MARIETTA - Besides being set in dystopian futures in which free thought and expression are discouraged, "Fahrenheit 451," "1984" and "The Handmaid's Tale" all have something else in common.
"Ironically, they've all been banned," said Amanda Anderson, English instructor at Washington State Community College.
Excerpts from those books and about a dozen others that have been challenged or outright banned from school curricula and libraries were read aloud Wednesday in the cafeteria at Washington State as part of the school's second annual banned book reading in honor of Banned Book Week, an annual event held to promote the free exchange of ideas.
Photo by Evan Bevins
Washington State Community College student Tiffany Perry, left, interprets in American Sign Language as student Joe Lamp reads the book “And Tango Makes Three” during the college’s second annual banned book reading Wednesday.
Students in Anderson's children's literature class, as well as college staff members, chose the selections to present.
"I came last year ... and I was so impressed I jumped at the chance to read from one of my favorite books," said Laura Garcia, associate professor of speech communications.
Garcia shared a selection from the opening chapter of "A Wrinkle in Time," a book she noted has been challenged for being "too Christian and not Christian enough."
10 Most Challenged Titles of 2011
1. "ttyl; ttfn; l8r, g8r" (series) by Lauren Myracle
2. "The Color of Earth" (series) by Kim Dong Hwa
3. "The Hunger Games" trilogy, by Suzanne Collins
4. "My Mom's Having A Baby! A Kid's Month-by-Month Guide to Pregnancy" by Dori Hillestad Butler
5. "The Absolutely True Diary of a Part-Time Indian" by Sherman Alexie
6. "Alice" (series) by Phyllis Reynolds Naylor
7. "Brave New World" by Aldous Huxley
8. "What My Mother Doesn't Know" by Sonya Sones
9. "Gossip Girl" (series) by Cecily Von Ziegesar
10. "To Kill a Mockingbird" by Harper Lee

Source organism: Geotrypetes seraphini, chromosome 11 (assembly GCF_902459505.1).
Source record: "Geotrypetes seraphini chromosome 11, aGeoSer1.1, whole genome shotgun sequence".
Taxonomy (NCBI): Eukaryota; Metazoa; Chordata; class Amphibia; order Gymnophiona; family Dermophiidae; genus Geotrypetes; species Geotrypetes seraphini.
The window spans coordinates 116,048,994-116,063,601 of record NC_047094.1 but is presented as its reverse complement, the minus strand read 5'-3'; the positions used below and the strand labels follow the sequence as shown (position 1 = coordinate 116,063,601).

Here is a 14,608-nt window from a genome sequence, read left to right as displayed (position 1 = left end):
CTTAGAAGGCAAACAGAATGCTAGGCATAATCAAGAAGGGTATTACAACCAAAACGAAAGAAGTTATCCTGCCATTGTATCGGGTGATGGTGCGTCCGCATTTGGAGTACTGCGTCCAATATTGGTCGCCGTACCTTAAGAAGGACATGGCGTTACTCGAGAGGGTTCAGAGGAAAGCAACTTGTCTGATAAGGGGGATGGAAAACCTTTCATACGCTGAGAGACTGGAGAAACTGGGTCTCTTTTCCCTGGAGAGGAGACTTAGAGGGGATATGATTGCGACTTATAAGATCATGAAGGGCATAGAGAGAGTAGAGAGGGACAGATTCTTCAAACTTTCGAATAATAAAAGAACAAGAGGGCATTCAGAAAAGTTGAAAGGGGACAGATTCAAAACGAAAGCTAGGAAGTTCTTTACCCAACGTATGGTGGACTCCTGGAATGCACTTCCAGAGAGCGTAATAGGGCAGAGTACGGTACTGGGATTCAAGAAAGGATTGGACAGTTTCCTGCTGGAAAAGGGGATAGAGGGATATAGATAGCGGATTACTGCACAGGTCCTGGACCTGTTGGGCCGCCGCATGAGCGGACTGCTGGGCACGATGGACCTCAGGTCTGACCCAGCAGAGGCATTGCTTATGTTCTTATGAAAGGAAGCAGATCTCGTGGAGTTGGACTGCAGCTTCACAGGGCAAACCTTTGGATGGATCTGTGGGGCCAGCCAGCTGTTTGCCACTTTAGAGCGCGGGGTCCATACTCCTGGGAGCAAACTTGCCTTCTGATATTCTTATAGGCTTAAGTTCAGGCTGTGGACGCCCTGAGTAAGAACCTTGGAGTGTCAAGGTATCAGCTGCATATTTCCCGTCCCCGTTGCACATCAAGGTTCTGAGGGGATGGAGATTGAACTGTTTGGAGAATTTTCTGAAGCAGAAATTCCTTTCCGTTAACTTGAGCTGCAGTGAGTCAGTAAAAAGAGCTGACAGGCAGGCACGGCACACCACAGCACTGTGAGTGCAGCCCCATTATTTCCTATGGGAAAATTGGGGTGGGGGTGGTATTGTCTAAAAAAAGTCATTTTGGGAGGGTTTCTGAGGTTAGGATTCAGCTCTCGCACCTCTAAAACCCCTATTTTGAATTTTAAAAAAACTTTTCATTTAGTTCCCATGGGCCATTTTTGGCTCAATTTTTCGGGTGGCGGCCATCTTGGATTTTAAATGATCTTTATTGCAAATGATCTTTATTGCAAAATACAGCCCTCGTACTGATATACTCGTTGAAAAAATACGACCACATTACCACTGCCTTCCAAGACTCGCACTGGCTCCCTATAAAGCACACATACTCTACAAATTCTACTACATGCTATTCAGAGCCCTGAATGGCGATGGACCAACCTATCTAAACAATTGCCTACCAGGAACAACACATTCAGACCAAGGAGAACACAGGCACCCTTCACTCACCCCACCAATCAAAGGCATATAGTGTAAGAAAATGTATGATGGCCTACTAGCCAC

As he did last year, Washington State President Bradley Ebersole opened the readings with an excerpt from "The Adventures of Huckleberry Finn." The book is most often banned over the racial language it includes, and Ebersole warned listeners in advance he would be reading the most offensive term as it was originally written.
That didn't bother Washington State student Charlie Merrill.
"It's part of American history, you know," said Merrill, 19, of Marietta.
Merrill didn't come specifically for the reading; he was just eating in the cafeteria when it started. But he said he liked what the event represented.
"I think it's great what they're doing. ... It's free speech. Everybody should have the right to write what they want. And we have the right to interpret it," he said.
Anderson said children's literature is the most censored genre, often because people are concerned about protecting children's innocence or shielding them from difficult concepts. But she said those worries are often blown out of proportion.
"Children are amazing readers in the fact that they will take out of a story what they need and leave what they don't," she said.
Among the children's books read Wednesday were Maurice Sendak's classic "Where the Wild Things Are" and "And Tango Makes Three" by Justin Richardson and Peter Parnell. The latter, based on the true story of a pair of male penguins who built a nest and hatched a chick together in the Central Park Zoo, has been a perennial entry on the American Library Association's top 10 list of banned books because of religious objections and claims that it promotes homosexuality and is unsuitable for its age group.
"It doesn't surprise me that people have a problem with homosexuality," said student Joe Lamp, of Lowell, who read the book while Tiffany Perry interpreted it in American Sign Language.
The book is recommended for preschoolers to third-graders. Lamp said the decision on whether it's appropriate to read should be up to families.
"I think it just depends on the parents and their views," he said.